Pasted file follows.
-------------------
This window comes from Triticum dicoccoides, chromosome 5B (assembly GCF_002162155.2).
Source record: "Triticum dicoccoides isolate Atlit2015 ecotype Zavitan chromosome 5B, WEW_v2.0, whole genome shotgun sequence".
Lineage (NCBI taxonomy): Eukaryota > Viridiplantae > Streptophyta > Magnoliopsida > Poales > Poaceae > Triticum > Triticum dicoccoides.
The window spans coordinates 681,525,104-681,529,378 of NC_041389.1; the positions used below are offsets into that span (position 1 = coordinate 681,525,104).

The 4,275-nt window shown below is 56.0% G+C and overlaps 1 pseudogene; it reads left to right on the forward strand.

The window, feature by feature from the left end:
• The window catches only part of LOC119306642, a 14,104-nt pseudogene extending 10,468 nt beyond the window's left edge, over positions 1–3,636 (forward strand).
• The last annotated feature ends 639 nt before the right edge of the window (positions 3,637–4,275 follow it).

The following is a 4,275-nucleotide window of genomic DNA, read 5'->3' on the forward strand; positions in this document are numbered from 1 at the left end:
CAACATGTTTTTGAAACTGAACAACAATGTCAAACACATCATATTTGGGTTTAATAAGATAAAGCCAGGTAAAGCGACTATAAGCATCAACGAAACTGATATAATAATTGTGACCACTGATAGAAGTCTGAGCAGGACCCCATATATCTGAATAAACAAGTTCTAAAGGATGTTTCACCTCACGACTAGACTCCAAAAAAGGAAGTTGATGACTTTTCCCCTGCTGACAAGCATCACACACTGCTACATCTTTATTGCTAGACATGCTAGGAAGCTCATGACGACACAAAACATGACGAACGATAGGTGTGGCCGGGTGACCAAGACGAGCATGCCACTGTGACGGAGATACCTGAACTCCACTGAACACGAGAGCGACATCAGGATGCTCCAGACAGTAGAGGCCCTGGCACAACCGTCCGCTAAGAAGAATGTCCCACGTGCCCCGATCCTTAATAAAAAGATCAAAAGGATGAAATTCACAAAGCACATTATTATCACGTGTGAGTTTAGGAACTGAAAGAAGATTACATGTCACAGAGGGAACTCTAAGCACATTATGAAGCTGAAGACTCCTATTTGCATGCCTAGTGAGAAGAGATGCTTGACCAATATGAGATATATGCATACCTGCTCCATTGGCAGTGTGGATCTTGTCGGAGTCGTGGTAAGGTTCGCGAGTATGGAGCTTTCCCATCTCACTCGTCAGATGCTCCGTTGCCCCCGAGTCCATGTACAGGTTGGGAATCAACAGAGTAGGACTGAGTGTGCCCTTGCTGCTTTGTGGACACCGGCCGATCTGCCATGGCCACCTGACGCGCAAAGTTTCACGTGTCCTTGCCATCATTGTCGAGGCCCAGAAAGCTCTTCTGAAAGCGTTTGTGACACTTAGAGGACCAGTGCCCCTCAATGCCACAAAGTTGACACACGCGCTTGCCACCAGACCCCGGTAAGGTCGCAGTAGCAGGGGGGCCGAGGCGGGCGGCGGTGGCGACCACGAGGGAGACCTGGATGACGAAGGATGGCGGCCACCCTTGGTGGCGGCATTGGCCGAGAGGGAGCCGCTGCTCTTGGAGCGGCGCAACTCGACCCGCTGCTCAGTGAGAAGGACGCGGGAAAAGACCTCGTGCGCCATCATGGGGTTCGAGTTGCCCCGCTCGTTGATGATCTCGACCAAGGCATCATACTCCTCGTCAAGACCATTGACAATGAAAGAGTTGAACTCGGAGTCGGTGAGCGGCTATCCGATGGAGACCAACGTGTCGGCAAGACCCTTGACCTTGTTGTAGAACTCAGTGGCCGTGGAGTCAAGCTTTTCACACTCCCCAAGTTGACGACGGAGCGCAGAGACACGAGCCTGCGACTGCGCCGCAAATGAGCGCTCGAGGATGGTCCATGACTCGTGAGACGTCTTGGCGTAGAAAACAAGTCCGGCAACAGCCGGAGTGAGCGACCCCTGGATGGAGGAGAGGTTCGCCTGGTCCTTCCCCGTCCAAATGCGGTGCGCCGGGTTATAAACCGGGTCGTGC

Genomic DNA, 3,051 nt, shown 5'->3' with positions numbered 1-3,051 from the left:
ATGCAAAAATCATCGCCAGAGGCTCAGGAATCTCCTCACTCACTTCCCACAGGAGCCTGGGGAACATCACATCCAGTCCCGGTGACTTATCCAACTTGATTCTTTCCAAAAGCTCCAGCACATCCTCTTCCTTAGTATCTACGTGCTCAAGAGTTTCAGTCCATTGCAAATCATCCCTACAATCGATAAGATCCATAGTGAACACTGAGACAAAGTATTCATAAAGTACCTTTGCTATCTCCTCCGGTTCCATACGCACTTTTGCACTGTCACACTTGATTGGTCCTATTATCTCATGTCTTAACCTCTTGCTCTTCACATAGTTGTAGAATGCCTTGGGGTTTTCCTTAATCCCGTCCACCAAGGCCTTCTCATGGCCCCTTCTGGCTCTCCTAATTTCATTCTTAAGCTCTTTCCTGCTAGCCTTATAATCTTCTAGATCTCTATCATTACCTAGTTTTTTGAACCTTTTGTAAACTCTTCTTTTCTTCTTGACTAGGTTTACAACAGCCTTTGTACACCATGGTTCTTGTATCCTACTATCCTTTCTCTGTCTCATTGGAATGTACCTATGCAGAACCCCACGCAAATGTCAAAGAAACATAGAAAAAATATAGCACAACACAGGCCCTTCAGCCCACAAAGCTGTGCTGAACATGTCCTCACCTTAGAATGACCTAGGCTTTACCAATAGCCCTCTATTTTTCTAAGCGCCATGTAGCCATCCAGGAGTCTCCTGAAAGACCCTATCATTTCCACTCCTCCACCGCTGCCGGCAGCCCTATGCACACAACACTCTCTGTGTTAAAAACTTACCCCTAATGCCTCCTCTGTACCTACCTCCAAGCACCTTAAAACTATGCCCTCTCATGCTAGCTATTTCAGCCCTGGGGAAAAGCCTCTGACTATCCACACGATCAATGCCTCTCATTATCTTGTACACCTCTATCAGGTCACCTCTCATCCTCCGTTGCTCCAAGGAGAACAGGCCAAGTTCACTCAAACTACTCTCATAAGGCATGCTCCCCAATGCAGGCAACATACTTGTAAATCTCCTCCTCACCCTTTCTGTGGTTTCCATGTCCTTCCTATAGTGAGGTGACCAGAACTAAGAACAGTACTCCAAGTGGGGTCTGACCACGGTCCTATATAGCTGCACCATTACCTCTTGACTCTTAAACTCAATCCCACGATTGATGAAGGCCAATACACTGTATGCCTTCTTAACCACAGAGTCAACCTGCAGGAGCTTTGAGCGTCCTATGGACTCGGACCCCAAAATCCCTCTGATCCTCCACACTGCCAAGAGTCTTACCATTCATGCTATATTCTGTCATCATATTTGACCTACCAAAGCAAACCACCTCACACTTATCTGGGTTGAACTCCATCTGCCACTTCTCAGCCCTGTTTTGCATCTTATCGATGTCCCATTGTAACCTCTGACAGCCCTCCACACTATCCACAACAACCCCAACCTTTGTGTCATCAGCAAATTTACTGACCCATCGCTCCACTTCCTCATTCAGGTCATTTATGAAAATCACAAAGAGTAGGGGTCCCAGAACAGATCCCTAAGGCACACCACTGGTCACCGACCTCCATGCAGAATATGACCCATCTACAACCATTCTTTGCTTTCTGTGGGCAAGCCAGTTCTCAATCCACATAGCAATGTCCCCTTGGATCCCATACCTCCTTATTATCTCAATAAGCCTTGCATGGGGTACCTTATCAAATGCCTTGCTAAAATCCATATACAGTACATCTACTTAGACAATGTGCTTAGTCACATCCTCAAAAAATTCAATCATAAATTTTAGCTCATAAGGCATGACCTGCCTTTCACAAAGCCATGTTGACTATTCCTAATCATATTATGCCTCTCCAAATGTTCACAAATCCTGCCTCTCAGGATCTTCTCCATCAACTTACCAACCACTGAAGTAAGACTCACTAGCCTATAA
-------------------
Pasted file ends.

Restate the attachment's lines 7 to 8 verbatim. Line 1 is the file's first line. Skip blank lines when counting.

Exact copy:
• The window catches only part of LOC119306642, a 14,104-nt pseudogene extending 10,468 nt beyond the window's left edge, over positions 1–3,636 (forward strand).
• The last annotated feature ends 639 nt before the right edge of the window (positions 3,637–4,275 follow it).